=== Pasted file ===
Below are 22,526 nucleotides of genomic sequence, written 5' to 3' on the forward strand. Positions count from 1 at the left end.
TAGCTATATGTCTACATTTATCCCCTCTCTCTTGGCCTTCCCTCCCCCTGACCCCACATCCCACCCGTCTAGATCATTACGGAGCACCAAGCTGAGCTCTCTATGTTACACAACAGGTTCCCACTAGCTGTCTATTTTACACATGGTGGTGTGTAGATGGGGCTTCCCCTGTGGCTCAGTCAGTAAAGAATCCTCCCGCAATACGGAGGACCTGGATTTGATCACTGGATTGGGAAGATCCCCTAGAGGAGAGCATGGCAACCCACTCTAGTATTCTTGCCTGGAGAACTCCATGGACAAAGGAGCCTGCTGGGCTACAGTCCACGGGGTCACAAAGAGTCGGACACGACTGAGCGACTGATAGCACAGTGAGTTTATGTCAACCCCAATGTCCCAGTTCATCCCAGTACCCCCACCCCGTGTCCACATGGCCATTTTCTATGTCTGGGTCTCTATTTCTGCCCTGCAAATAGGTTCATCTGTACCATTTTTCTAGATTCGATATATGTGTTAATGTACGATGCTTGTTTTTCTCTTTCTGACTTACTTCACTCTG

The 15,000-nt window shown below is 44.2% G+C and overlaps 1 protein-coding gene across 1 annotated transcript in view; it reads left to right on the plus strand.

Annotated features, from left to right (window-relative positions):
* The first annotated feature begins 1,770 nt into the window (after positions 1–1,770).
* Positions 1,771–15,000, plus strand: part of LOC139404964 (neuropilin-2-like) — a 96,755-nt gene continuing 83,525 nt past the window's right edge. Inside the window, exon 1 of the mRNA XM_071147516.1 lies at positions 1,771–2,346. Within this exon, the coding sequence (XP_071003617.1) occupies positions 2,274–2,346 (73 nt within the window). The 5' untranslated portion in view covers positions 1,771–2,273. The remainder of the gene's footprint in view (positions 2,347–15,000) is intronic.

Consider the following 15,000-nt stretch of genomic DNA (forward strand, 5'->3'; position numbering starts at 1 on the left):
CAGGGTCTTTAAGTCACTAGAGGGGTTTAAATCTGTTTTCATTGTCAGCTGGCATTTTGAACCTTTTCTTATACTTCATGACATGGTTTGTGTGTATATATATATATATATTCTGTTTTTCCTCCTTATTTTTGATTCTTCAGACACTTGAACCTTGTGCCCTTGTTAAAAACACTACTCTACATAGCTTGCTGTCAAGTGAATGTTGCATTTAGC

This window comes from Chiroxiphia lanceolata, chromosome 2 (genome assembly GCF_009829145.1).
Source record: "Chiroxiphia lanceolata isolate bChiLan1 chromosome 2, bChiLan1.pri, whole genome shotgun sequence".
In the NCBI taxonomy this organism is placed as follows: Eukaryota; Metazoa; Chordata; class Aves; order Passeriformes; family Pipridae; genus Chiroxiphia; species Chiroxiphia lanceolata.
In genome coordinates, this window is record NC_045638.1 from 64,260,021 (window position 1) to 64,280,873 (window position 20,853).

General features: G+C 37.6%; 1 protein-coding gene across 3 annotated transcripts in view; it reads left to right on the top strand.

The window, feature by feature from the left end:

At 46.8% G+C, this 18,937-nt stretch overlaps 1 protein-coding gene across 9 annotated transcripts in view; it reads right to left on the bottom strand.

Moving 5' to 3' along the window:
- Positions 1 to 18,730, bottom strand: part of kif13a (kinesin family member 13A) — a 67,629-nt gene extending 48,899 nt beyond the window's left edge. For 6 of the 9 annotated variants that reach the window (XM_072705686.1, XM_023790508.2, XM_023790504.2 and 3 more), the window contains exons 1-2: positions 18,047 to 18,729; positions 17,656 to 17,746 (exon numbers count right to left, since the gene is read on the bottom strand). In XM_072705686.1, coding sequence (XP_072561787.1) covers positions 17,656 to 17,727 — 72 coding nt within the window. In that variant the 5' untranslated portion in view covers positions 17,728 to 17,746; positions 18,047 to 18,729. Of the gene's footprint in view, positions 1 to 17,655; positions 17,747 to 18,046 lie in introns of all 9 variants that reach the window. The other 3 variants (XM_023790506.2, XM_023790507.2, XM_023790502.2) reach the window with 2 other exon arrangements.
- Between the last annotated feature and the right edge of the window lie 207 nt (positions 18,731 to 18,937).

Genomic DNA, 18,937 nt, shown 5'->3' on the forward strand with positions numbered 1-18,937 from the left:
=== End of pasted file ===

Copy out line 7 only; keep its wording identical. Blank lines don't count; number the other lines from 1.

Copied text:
Consider the following 15,000-nt stretch of genomic DNA (forward strand, 5'->3'; position numbering starts at 1 on the left):